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Guest Stefan Jaeger joins us to discuss the portrayal of engineers in literature and mass media.
- If his work life were a procedural crime drama, Brian’s not sure whether he’d be portrayed as a hero or a villain.
- Brian enjoyed the movies Real Genius and Sneakers for their representations of quasi-engineers.
- Our guest, Stefan Jaeger, is Managing Director of Member and Corporate Communications for the American Society of Civil Engineers (ASCE).
- Stefan has been working recently on a Raise the Bar initiative that seeks to require that engineers of the future obtain a masters’ degree, or an equivalent 30 credits, to be professionally licensed.
- Our guest has also been working on Vision 2025, an effort to prepare the civil engineering profession for tomorrow’s world.
- The ASCE has partnered with the American Council of Engineering Companies (ACEC) and the American Public Works Association (APWA) to create the Institute for Sustainable Infrastructure.
- ASCE’s Communications and History and Heritage programs are also under Stefan.
- Carmen had not previously heard of National Engineer’s Week, which takes place every February.
- The ASCE puts out a report card on America’s infrastructure status every four years.
- In the 1990’s, Stefan heard a repeated refrain from engineers about the lack of an engineering-based TV series similar to the popular legal drama L.A. Law.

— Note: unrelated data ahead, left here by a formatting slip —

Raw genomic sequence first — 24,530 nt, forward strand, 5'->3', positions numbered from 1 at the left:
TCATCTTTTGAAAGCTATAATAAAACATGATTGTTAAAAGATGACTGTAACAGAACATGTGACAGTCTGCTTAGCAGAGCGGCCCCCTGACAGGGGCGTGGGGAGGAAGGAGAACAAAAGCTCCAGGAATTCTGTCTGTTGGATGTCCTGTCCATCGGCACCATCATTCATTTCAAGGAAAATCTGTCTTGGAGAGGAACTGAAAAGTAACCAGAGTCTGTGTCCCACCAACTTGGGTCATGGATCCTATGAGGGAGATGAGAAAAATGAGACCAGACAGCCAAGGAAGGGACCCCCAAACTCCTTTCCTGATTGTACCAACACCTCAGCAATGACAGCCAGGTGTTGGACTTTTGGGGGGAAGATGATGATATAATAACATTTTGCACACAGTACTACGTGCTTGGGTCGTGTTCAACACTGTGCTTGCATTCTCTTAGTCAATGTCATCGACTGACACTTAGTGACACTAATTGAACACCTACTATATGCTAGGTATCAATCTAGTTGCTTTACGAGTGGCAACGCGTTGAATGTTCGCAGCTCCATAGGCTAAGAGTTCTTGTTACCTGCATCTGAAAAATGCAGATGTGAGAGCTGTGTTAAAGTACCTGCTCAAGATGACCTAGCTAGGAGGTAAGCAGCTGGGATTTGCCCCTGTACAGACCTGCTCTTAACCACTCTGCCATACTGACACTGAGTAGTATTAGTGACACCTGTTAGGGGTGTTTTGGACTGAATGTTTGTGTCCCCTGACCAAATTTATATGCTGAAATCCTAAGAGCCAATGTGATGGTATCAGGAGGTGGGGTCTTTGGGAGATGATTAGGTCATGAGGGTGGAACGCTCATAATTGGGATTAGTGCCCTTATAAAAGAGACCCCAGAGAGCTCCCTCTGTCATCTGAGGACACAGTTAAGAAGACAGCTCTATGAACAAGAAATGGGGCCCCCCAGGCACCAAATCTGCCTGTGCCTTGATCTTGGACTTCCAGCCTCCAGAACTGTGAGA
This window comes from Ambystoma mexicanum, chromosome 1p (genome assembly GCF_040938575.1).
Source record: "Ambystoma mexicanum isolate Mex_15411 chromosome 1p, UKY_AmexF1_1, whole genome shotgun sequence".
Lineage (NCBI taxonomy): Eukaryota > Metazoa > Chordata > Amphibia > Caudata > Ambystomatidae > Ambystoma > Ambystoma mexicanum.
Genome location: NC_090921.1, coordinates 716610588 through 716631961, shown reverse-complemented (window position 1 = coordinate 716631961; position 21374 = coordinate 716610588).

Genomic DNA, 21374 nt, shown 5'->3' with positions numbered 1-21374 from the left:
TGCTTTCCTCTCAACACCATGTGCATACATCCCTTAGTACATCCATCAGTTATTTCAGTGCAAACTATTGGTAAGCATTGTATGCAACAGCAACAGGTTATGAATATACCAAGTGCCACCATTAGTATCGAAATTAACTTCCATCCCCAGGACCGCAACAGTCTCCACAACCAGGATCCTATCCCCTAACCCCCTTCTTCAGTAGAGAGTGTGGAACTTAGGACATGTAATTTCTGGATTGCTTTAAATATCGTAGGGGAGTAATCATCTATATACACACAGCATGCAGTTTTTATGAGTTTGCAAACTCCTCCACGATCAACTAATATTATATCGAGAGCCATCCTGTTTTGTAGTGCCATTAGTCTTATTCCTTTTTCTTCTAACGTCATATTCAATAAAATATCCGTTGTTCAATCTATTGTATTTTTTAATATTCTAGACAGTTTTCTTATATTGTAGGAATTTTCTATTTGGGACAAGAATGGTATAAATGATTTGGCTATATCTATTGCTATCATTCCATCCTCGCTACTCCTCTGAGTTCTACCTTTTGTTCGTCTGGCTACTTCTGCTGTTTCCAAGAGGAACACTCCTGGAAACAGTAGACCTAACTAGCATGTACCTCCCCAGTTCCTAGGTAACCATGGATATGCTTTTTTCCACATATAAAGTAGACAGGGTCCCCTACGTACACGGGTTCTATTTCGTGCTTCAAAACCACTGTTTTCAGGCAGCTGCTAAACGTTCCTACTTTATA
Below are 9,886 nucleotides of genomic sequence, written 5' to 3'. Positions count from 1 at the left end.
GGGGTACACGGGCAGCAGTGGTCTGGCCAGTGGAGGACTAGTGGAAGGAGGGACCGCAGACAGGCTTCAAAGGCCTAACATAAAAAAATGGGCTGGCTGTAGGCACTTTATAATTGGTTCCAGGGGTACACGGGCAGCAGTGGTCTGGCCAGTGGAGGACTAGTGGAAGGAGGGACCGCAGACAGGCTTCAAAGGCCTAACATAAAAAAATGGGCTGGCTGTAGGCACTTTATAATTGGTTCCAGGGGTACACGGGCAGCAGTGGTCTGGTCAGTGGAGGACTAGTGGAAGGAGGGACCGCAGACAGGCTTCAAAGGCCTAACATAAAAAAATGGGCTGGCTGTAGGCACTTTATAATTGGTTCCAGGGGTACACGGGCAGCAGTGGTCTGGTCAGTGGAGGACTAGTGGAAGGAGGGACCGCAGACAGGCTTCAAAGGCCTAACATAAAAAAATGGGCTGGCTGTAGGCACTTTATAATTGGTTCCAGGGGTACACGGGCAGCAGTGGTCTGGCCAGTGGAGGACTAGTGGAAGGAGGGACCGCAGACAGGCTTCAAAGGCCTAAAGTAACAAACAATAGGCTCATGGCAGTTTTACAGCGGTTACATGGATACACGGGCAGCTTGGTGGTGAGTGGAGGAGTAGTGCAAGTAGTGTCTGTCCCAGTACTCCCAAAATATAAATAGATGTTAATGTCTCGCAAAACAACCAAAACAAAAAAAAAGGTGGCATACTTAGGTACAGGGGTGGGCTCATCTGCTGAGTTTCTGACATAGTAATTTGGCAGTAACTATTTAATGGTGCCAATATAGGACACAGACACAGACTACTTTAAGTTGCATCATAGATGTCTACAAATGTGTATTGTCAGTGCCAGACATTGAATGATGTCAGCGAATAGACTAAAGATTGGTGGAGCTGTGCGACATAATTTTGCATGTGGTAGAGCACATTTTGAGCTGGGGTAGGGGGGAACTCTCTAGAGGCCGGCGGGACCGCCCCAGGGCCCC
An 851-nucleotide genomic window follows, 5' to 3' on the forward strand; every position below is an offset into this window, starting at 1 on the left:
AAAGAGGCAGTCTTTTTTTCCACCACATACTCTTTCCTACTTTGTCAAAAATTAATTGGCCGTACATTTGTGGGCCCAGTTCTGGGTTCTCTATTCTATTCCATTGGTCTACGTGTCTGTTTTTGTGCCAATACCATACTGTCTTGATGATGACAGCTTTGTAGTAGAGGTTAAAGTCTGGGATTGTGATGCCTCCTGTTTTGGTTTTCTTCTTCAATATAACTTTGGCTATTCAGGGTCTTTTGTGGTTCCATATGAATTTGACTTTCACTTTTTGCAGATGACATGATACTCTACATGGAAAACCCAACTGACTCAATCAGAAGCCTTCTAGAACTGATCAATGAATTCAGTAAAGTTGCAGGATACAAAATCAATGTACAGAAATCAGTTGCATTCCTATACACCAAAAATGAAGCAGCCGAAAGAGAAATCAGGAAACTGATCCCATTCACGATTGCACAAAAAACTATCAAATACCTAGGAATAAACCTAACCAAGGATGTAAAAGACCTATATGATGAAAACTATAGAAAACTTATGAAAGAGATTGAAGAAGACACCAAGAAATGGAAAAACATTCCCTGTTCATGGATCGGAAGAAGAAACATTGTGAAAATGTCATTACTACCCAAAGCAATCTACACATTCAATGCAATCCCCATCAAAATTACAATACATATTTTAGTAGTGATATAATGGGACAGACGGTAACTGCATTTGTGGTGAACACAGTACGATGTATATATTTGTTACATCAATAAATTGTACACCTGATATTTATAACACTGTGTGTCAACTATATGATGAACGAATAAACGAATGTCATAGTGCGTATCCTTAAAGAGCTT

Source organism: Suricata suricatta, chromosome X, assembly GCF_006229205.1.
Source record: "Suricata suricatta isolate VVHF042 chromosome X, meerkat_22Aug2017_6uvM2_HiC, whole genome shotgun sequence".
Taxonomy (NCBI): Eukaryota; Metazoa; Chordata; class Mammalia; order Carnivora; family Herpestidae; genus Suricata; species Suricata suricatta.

- Stefan gives a brief outline of the plot for his book, The Jackhammer Elegies.
- Carmen jokes about the movie Live Free or Die Hard being a documentary.
- Our guest’s book recently received an S.E.T. award from the Entertainment Industries Council for “accurate and impactful entertainment portraying and promoting the fields of science, engineering, technology and math.”
- The group discusses professional licensure, as well as the inevitable tension between engineering management and engineering design.
- Stefan raises the possibility that the stereotype of a steady, grounded engineer doesn’t always mesh well with the glamorous, exciting characters that TV and movie audiences like to watch.
- Falling Down, starring Michael Douglas, tells the story of a unemployed defense engineer who goes on a violent rampage… not exactly a positive role model!
- Arlington Road reveals the fictional terrorist activities of structural engineer Oliver Lang… again, not a very positive take on the engineering profession.
- In the 2005 movie, Mr. and Mrs. Smith, Brad Pitt plays an assassin whose cover is that of an engineer.
- Jamie Foxx plays a career-minded attorney in Law Abiding Citizen. One of the attorney’s clients, Philadelphia engineer Clyde Shelton, feels that he has been treated unfairly by the legal system, and goes on a killing spree. Notice a trend here in movies about engineers?
- A 1996 film, Ridicule, tells the story of a minor aristocrat and engineer who hopes to reduce sickness and death around mosquito-infested swamps by installing a drainage system in 18th century France. Finally, one for the good guys!
- Henry Petroski, a civil engineer, wrote To Engineer is Human: The Role of Failure in Successful Design. We reviewed this book in Episode 18 of The Engineering Commons, which we titled “Failure.”
- Sam Florman, another civil engineer, wrote The Existential Pleasures of Engineering.
- Jeff notes how engineers fail to see the value of their non-technical work, as we discussed with James Trevelyan in Episode 19, “Value.”
- Stefan Jaeger can be reached by email: sjaeger ** at ** thejackhammerelegies ++ dot ++ com, or through a comment form at the bottom of the reviews page on his novel’s website.
Thanks to Stefan Jaeger for allowing us to use the cover of his award-winning book, “The Jackhammer Elegies” as the image for this episode. Podcast theme music provided by Paul Stevenson